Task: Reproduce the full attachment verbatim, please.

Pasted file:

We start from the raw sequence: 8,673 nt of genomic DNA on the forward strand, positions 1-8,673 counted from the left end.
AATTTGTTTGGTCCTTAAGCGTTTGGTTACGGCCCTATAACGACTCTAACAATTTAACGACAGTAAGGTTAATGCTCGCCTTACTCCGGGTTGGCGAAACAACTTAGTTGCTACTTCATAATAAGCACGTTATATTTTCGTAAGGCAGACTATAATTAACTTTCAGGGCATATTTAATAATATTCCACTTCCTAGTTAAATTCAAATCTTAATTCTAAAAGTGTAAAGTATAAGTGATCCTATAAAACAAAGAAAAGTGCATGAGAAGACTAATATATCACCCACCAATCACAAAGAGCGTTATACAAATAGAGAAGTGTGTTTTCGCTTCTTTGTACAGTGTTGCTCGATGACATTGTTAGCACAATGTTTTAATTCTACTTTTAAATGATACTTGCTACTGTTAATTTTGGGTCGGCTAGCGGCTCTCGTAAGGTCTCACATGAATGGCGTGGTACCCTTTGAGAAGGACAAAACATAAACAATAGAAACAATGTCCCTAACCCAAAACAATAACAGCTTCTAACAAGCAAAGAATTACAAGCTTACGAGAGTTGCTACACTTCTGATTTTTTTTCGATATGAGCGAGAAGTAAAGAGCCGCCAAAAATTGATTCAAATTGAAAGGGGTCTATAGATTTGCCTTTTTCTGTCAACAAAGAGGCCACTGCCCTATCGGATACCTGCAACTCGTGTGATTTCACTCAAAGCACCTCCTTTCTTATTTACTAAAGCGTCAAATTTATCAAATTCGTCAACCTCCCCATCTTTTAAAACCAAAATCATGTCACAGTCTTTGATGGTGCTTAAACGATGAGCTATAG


We start from the raw sequence: 8,673 nt of genomic DNA on the forward strand, positions 1-8,673 counted from the left end.
AATTTGTTTGGTCCTTAAGCGTTTGGTTACGGCCCTATAACGACTCTAACAATTTAACGACAGTAAGGTTAATGCTCGCCTTACTCCGGGTTGGCGAAACAACTTAGTTGCTACTTCATAATAAGCACGTTATATTTTCGTAAGGCAGACTATAATTAACTTTCAGGGCATATTTAATAATATTCCACTTCCTAGTTAAATTCAAATCTTAATTCTAAAAGTGTAAAGTATAAGTGATCCTATAAAACAAAGAAAAGTGCATGAGAAGACTAATATATCACCCACCAATCACAAAGAGCGTTATACAAATAGAGAAGTGTGTTTTCGCTTCTTTGTACAGTGTTGCTCGATGACATTGTTAGCACAATGTTTTAATTCTACTTTTAAATGATACTTGCTACTGTTAATTTTGGGTCGGCTAGCGGCTCTCGTAAGGTCTCACATGAATGGCGTGGTACCCTTTGAGAAGGACAAAACATAAACAATAGAAACAATGTCCCTAACCCAAAACAATAACAGCTTCTAACAAGCAAAGAATTACAAGCTTACGAGAGTTGCTACACTTCTGATTTTTTTTCGATATGAGCGAGAAGTAAAGAGCCGCCAAAAATTGATTCAAATTGAAAGGGGTCTATAGATTTGCCTTTTTCTGTCAACAAAGAGGCCACTGCCCTATCGGATACCTGCAACTCGTGTGATTTCACTCAAAGCACCTCCTTTCTTATTTACTAAAGCGTCAAATTTATCAAATTCGTCAACCTCCCCATCTTTTAAAACCAAAATCATGTCACAGTCTTTGATGGTGCTTAAACGATGAGCTATAG